Ùrachadh mu Dheireadh 21/03/2017
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TIOTAL
Mointeach Shearbhaig, Na Lochan Dubha, An t-Eilean Sgitheanach
EXTERNAL ID
GB1796_SINCLAIR_ANDREWCURRIE_10
SGÌRE
An t-Eilean Sgitheanach
SIORRACHD/PARRAIST
INBHIR NIS
LINN
1980an; 1990an
CRUTHADAIR
Andrew Currie
NEACH-FIOSRACHAIDH
Taigh-tasgaidh is Gaileiridh Ealan Inbhir Nis
AITHNEACHADH MAOINE
1818
KEYWORDS
cruthan-tìre
cruth-tìre
euneolas
luibh-eòlas
claistinneach

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San earrainn èisteachd seo, cluinnear fear-eòlais nàdair air an Eilean Sgitheanach - Anndra Currie - agus e a' bruidhinn ri Uilleam Mac na Ceàrdaich mu mhòinteach shearbhaig ann agus mu thimcheall air sgìre nan Lochan Dubha, eadar An t-Àth Leathann agus Armadal.

Well, we're standing by the road that goes between Broadford and Armadale, at a small group of lochs that are known locally as the Black Lochs and one of the particular features of these lochs is the fact that there are small islands on each of the lochs with trees growing on them. The surrounding moorland is treeless because it's been burned and grazed heavily but the trees have survived on the little islands.

Interviewer: How do the trees survive on an island?

Mainly because the grazing animals can't get out to them and also if there's a moor burn taking place, the fire tends to stop at the edge of the loch and not reach the islands themselves. So these islands are a representation of what the countryside might have looked like more generally in earlier times when the - when it was more thickly wooded.

Interviewer: Well it's not a very awe inspiring part of Skye. It's not - I wouldn't say it's the most scenic part of the - of the island, really.

No, this is a bit of very acid moorland, typical of a large part of Skye and indeed a large part of the north of Scotland, and it's a loch where you'll see very, very few birds apart from occasional groups of whooper swans. This is - this is an area where you see very, very few duck or wading birds - anything of that sort. It's the climate which has created this type of situation; this is a great area of peat land which has been created by the very wetness and windiness and the wild nature of the climate and, of course, the acid nature of the rocks as well. This is what's created this sort of wilderness area. To many people this is just complete waste ground but to a naturalist, or a botanist particularly, there's still a great deal of interest in the area

Airson stiùireadh mu bhith a’ cleachdadh ìomhaighean agus susbaint eile, faicibh duilleag ‘Na Cumhaichean air Fad.’
’S e companaidh cuibhrichte fo bharantas clàraichte ann an Alba Àir. SC407011 agus carthannas clàraichte Albannach Àir. SC042593 a th’ ann an High Life na Gàidhealtachd.
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Mointeach Shearbhaig, Na Lochan Dubha, An t-Eilean Sgitheanach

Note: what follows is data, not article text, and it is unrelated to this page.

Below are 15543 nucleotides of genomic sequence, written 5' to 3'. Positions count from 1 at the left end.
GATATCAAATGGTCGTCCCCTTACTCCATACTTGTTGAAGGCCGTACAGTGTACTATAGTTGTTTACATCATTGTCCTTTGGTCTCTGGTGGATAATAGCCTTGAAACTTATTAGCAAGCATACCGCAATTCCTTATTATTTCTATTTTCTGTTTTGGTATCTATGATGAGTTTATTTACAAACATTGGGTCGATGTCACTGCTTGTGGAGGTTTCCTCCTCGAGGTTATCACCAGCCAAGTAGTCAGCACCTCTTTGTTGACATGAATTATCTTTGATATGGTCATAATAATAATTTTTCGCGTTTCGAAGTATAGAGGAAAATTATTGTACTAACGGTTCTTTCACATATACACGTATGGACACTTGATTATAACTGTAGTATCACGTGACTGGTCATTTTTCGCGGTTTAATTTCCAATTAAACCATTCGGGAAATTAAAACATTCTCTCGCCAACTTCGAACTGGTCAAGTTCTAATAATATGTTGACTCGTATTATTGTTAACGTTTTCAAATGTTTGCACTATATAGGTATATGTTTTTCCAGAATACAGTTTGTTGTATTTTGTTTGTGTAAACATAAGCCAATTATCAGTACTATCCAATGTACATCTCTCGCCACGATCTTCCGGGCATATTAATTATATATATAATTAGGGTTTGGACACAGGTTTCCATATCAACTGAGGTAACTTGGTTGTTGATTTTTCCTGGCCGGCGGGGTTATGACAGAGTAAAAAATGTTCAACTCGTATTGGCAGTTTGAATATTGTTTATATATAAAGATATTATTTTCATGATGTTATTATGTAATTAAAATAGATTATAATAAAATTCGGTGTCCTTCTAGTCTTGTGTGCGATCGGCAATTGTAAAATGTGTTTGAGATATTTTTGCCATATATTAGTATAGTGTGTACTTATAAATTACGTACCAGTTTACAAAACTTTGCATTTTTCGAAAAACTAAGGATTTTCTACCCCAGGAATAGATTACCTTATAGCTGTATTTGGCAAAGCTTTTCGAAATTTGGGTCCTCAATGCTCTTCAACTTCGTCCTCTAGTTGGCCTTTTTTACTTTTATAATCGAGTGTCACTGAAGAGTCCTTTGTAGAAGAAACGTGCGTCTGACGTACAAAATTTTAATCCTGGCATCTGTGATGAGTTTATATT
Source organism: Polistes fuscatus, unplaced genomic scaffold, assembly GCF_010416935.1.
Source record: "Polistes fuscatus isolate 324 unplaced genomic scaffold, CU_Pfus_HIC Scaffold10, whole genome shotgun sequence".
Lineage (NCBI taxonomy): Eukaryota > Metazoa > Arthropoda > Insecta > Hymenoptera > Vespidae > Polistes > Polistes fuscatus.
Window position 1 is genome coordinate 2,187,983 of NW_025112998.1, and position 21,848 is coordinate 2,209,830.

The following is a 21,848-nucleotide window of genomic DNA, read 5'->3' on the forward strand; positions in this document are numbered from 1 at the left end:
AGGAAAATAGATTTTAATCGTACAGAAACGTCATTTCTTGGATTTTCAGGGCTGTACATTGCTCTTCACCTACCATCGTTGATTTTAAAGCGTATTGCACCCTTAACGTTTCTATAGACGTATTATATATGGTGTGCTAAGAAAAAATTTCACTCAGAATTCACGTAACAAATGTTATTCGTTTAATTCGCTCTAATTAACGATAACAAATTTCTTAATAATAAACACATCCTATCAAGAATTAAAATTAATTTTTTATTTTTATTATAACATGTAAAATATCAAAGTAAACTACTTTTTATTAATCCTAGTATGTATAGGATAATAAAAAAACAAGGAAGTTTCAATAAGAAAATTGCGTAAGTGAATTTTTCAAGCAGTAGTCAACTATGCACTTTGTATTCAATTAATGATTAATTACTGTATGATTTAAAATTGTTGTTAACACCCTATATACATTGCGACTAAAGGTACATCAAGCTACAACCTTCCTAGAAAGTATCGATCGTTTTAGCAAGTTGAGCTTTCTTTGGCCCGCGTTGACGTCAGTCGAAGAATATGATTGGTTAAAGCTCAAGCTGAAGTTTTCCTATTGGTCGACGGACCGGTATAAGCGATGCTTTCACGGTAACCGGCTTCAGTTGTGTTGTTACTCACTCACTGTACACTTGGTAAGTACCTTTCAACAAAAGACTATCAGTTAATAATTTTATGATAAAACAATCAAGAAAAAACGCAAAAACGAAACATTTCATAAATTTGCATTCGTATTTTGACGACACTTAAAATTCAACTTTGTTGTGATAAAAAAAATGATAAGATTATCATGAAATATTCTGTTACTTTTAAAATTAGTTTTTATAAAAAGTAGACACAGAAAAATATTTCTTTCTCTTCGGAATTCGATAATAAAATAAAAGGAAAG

INBHIR NIS

1980an; 1990an

cruthan-tìre; cruth-tìre; euneolas; luibh-eòlas; claistinneach

Taigh-tasgaidh is Gaileiridh Ealan Inbhir Nis

Bill Sinclair Audio: Andrew Currie, Skye Naturalist

San earrainn èisteachd seo, cluinnear fear-eòlais nàdair air an Eilean Sgitheanach - Anndra Currie - agus e a' bruidhinn ri Uilleam Mac na Ceàrdaich mu mhòinteach shearbhaig ann agus mu thimcheall air sgìre nan Lochan Dubha, eadar An t-Àth Leathann agus Armadal.<br /> <br /> Well, we're standing by the road that goes between Broadford and Armadale, at a small group of lochs that are known locally as the Black Lochs and one of the particular features of these lochs is the fact that there are small islands on each of the lochs with trees growing on them. The surrounding moorland is treeless because it's been burned and grazed heavily but the trees have survived on the little islands.<br /> <br /> Interviewer: How do the trees survive on an island?<br /> <br /> Mainly because the grazing animals can't get out to them and also if there's a moor burn taking place, the fire tends to stop at the edge of the loch and not reach the islands themselves. So these islands are a representation of what the countryside might have looked like more generally in earlier times when the - when it was more thickly wooded.<br /> <br /> Interviewer: Well it's not a very awe inspiring part of Skye. It's not - I wouldn't say it's the most scenic part of the - of the island, really.<br /> <br /> No, this is a bit of very acid moorland, typical of a large part of Skye and indeed a large part of the north of Scotland, and it's a loch where you'll see very, very few birds apart from occasional groups of whooper swans. This is - this is an area where you see very, very few duck or wading birds - anything of that sort. It's the climate which has created this type of situation; this is a great area of peat land which has been created by the very wetness and windiness and the wild nature of the climate and, of course, the acid nature of the rocks as well. This is what's created this sort of wilderness area. To many people this is just complete waste ground but to a naturalist, or a botanist particularly, there's still a great deal of interest in the area